The design thinking process encourages you to focus on the end-user that you’re designing for. Considering how difficult it is for companies, products, and services to stand out from the rest of the competitors, implementing design thinking will give you an upper hand. A primary element of the design thinking process is testing assumptions and then ideating on those assumptions and data to see if your service or product will meet a customer’s needs.
By implementing design thinking tools, such as design thinking assumptions, you will employ successful results as they focus on solutions, rather than problems. When your design thinking process accurately reflects the needs and wants of the end-user, it results in better products, services, and internal processes.
With design thinking assumptions, we identify assumptions by considering a number of solutions to a problem statement. Then we use data to evaluate the probability that these assumptions are accurate. The purpose of the problem statement is to establish the core problems and generate tangible and actionable ideas to solve the problems you and your team have identified up to this point. Then we move onto building, measuring, learning, and ideating on those UX assumptions quickly. The goal is to avoid spending a lot of time and resources on perfecting a design, and to focus on collecting feedback from your users to slowly improve it through a series of trial and errors.
So to begin with, why is design thinking important? Consider this: how many times have you gotten together with a team to solve a problem, but left feeling nothing productive was accomplished? How many services or products have you encountered that missed the mark because it didn’t solve the user’s problem? This is where we can answer the question “why is design thinking important?” and truly appreciate it’s importance.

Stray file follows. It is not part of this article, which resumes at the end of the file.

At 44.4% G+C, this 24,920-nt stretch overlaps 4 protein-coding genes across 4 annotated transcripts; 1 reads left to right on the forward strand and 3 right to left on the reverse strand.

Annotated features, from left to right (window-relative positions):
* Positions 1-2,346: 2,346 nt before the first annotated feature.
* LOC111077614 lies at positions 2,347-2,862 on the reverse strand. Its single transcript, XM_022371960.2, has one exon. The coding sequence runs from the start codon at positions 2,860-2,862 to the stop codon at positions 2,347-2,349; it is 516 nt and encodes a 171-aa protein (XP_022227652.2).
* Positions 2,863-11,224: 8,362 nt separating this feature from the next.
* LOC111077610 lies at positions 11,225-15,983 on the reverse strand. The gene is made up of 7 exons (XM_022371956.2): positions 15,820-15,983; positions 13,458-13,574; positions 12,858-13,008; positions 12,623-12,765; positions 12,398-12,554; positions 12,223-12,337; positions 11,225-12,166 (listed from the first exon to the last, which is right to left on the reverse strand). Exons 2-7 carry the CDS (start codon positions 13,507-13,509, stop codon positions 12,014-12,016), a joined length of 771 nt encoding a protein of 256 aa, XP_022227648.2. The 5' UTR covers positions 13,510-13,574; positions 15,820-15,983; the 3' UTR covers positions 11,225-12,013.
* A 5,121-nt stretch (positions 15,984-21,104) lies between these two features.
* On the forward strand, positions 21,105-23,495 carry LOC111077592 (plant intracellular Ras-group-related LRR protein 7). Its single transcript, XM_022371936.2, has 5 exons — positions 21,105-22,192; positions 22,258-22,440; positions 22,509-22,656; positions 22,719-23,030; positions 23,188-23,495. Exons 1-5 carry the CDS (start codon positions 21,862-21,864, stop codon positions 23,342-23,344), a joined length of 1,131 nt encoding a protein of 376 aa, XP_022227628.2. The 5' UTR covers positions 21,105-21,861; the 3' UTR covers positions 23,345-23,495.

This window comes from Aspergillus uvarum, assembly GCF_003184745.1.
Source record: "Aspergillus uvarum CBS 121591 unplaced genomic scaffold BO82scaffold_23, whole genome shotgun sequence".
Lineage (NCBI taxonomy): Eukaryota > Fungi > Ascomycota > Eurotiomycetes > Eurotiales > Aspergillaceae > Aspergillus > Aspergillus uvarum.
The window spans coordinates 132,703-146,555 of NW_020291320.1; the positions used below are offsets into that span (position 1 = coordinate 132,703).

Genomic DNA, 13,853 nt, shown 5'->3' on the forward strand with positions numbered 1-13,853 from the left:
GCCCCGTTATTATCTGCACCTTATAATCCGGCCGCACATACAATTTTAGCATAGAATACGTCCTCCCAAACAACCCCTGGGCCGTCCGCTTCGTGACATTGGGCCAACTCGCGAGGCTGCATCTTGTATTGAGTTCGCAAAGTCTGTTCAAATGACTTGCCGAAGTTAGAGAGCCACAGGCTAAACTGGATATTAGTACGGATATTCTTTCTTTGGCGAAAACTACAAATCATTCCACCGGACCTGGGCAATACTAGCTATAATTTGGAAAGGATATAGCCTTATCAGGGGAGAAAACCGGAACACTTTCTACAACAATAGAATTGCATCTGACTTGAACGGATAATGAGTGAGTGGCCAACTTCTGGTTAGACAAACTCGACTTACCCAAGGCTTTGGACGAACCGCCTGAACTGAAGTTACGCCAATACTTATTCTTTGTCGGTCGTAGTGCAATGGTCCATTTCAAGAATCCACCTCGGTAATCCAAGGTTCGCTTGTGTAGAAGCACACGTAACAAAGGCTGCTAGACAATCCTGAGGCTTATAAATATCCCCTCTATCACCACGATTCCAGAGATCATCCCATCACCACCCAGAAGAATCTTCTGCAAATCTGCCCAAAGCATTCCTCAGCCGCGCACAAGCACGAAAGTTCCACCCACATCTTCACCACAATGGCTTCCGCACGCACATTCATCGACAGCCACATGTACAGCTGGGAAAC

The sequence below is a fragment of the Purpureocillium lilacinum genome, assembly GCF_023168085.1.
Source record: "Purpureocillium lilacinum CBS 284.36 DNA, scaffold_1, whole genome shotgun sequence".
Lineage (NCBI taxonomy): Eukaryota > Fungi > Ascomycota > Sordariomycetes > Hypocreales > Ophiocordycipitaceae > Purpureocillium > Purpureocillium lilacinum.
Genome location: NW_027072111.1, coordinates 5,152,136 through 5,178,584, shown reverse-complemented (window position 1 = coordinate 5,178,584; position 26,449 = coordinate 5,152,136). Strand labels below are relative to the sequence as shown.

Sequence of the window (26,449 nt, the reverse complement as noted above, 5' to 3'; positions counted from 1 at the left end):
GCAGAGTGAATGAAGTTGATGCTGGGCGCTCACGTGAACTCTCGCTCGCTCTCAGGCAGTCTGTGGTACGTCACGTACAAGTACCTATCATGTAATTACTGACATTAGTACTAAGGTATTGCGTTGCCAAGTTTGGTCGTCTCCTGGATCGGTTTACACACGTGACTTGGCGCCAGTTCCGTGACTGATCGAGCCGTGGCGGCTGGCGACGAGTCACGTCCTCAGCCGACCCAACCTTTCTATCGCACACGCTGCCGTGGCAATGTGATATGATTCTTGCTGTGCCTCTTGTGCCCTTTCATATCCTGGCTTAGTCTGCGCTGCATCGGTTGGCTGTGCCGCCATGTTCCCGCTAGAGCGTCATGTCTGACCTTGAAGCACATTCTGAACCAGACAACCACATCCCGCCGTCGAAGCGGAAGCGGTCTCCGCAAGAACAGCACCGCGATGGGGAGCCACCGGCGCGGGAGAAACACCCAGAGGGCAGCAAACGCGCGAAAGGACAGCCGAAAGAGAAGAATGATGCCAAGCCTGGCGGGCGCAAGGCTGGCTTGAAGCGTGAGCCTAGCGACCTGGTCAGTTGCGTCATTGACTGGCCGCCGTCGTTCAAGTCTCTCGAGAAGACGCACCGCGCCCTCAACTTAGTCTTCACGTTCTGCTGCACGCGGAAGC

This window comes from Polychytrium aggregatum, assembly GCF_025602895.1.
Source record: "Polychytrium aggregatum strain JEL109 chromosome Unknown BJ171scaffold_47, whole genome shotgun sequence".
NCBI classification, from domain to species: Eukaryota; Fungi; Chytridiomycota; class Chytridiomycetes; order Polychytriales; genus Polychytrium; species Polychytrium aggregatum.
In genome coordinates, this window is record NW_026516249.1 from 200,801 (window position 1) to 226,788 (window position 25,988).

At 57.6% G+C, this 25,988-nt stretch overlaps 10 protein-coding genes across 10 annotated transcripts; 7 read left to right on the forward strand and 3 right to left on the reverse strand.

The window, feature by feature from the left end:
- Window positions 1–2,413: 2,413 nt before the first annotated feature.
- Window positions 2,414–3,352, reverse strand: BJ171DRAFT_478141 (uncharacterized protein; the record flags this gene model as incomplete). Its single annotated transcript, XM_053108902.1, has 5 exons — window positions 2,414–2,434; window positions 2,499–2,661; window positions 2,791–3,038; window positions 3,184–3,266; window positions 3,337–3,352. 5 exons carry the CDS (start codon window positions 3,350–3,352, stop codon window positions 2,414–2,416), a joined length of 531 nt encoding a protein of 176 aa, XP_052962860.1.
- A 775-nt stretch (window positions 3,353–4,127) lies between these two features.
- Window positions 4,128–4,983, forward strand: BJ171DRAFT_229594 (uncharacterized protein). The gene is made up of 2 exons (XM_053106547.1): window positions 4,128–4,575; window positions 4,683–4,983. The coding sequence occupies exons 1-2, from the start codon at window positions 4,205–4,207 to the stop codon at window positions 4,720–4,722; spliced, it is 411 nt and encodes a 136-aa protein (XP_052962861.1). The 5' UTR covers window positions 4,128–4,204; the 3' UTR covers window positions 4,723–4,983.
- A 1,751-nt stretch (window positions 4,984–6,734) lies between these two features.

Design thinking is taught at leading universities across the globe, and has been implemented in leading brands design strategy methods, such as Apple and Google. The design thinking process is a proven problem-solving methodology that revolves around a deep interest in developing and understanding the end-user. With it, you are pulling together the most desirable solution from a human point of view within the confines of what is technologically feasible and economically viable. By combining creative and critical thinking, information and ideas are organized in a way that ensures decisions are made, situations are improved, and problems are solved.
Design thinking begins with a series of questions that get to the heart of the problem, the UX assumptions, and the implications, so that you can understand your end user’s needs, thoughts, emotions, and motivations. Each stage of the design thinking process is all about re-framing the problem in human-centric ways, thinking outside of the box, and adopting a hands-on approach.
Here are some of the essential components of the design thinking process and UX assumptions:
By asking a series of questions and following a solution-based approach, the design thinking process aims to identify UX assumptions and use data to assess the likelihood and viability of the assumptions. Typically, the design thinking assumptions gathered are first tested through thought experiments, then by field experiments.